May 11, 2021

iMore Game of the week: Death coming

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Although the iOS version of Fortnite Battle Royale dominated the mobile gaming headlines this week, the first wave of invites have yet to be released, which means there are other games to be played!

Death Coming is a wacky, morbid puzzle game that forces you to imagine all the ways you could kill someone indirectly, and then cause “accidents” to happen that lead to poor souls moving on into the afterlife. Death has a job to do and its chosen you to help!

You do the dirty work

The minute you launch Death Coming, you die. If the title wasn’t a big enough hint, that’s kind of the whole point of the game. Although, you have been selected by The Reaper to help usher souls into the afterlife, which in short means ending some people’s lives.

Of course, The Reaper goes on to explain that you can’t affect humans directly — as that would compromise their free will — but all too eagerly points out that the world is full of “accidents” waiting to happen. Perhaps a window air-conditioning unit wasn’t installed securely or a traffic light has a loose connection causing it to short out.

After a bit of exposition — where The Reaper comes off as a lazy manager in plenty of hilarious ways — the came thrusts you in the tutorial (known as Act 0). Here’s where you learn the very simple mechanics of the game; tap items on the screen to see how you can manipulate them and cause carnage.

Plenty of unexpected deaths

This is a classic case of never judge a game by its tutorial, as Death Coming gets much better over time. When you actually start the Act 1 (after the tutorial) the game opens up in a big way, allowing you to explore a decently large sized map that has a ton of different items you can manipulate. Not only is there so much moving parts to keep tracks of, the ultimate goal is to try and kill as many people as you can in each level, and some “accidents” can cause change reactions that slay multiple people at once if timed correctly. Some items even cause characters to move or behave differently, which makes them more susceptible to death.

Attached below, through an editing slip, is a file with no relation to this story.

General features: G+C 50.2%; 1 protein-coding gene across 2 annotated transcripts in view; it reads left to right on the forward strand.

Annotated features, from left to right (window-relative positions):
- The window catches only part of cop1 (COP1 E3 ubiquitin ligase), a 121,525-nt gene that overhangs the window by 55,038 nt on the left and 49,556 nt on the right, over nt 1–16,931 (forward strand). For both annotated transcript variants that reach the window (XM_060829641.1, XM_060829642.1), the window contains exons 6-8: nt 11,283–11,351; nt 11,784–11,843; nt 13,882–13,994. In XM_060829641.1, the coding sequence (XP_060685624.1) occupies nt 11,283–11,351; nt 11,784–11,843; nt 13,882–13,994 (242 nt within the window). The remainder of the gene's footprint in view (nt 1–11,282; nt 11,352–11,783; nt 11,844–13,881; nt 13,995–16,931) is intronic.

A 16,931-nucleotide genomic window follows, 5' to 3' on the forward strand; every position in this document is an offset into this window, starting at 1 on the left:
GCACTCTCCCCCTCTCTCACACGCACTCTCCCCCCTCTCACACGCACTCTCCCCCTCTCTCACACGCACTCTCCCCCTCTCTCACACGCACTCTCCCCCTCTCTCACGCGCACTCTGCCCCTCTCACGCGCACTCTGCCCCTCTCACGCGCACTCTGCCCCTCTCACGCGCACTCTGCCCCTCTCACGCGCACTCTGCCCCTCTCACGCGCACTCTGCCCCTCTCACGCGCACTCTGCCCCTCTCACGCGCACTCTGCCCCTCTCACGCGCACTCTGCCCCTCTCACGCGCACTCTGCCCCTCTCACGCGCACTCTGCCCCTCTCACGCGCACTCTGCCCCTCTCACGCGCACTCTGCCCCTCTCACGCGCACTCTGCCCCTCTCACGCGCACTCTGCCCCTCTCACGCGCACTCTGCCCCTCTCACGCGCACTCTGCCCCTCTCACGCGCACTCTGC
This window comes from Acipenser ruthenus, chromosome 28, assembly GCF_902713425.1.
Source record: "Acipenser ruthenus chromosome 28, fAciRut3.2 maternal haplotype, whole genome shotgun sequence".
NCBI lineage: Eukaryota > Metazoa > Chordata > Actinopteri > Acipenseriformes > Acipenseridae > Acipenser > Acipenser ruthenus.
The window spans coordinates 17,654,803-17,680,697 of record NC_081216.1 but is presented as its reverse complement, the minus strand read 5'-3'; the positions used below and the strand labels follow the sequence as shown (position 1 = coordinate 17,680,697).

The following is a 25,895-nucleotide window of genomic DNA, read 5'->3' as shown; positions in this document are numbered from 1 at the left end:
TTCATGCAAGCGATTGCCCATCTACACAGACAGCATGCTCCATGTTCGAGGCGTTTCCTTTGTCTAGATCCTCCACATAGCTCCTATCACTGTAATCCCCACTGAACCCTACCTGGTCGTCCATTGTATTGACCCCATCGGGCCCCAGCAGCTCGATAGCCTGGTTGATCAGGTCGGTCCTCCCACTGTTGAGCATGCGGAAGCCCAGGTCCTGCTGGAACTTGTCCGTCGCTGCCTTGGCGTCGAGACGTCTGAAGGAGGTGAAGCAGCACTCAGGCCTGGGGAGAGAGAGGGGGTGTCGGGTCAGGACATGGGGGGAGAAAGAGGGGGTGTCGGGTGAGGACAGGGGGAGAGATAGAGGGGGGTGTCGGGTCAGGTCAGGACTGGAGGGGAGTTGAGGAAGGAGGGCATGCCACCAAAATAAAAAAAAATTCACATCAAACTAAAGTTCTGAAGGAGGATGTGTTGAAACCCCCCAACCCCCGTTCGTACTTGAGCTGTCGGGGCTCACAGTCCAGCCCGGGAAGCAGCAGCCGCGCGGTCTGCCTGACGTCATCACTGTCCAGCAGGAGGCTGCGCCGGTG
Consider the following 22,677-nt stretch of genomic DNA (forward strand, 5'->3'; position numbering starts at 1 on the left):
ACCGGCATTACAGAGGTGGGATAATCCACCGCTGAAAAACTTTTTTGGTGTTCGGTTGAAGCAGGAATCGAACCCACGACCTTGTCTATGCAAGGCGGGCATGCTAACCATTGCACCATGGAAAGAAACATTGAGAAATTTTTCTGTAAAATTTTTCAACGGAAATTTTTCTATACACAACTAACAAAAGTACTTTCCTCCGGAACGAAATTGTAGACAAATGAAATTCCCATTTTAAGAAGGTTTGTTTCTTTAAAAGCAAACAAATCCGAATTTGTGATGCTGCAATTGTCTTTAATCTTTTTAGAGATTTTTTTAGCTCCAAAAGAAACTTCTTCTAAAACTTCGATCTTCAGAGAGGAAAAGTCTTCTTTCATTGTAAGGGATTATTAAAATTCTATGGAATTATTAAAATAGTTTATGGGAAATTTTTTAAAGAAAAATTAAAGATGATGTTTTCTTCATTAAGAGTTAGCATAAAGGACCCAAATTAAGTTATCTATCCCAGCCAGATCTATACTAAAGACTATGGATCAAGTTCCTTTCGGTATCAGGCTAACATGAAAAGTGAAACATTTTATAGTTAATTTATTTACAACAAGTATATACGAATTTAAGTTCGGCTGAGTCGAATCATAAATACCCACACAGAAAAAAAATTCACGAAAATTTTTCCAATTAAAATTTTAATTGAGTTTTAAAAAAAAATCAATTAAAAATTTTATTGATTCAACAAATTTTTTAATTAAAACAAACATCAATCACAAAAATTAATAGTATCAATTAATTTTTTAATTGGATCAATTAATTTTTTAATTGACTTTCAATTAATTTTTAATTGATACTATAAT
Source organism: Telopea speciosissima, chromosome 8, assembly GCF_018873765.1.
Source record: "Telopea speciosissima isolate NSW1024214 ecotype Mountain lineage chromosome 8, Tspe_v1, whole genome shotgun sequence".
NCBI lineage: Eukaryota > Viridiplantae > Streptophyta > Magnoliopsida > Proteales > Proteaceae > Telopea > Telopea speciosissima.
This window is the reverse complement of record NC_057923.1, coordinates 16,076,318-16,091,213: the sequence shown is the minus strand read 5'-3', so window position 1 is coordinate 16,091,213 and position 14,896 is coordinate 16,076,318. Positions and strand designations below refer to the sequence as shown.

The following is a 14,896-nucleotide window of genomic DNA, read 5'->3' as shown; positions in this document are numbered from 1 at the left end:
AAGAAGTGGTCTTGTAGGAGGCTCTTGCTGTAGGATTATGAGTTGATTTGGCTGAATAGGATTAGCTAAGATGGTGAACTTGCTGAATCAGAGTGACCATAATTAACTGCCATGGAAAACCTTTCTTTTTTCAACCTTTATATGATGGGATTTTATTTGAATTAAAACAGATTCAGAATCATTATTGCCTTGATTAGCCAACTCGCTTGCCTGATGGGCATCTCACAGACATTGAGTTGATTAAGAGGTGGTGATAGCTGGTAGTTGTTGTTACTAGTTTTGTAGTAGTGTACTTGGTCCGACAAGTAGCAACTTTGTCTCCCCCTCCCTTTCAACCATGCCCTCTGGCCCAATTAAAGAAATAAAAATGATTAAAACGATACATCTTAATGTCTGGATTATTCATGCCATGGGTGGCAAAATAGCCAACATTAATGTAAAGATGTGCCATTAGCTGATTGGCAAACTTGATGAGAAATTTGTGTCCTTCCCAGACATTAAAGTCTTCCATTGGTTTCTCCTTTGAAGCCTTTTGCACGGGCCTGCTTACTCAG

For example, in the first act, there’s a damaged electricity pole next to a pool where a couple of people are swimming. I could easily knock the pole down shocking everyone in the water, but I noticed there was a lot of people standing beside the pool. Low and behold with a little investigation, I found out I could cause the patio umbrella to fall over, which sent a wave of people into the pool because the direct sunlight was too hot. Boom! I just doubled my kill count for when I knock over the pole.

It’s multiple instances like this that actually make this game more of a puzzle than it seems on the surface because you have to maximize the damage you cause, meaning you really have to examine the whole map and weigh your options carefully.

I found it oddly satisfying when I was able to group kills together and get combos, and it was extremely fun to see exactly what kind of reaction each “accident” you caused gets from the characters on screen.

Final Thoughts

If it wasn’t abundantly clear by now, this game is clearly catered to an adult audience, but the morbid theme isn’t without its wacky and witty side.

The writing and plot (although not super detailed) have plenty of little jokes that keep the concept of the game fun. Plus, the retro-styled graphics go a long way to making the violence in the game pretty outlandish and not realistic.

Death Coming reminds me a lot of another great murder-centric game Slayaway Camp, that I reviewed last year. If you don’t take the game too seriously, go along with its campy nature, and don’t mind a bit of dark humor, you’ll most likely enjoy Death Coming quite a bit.

Cost $1.99 for App

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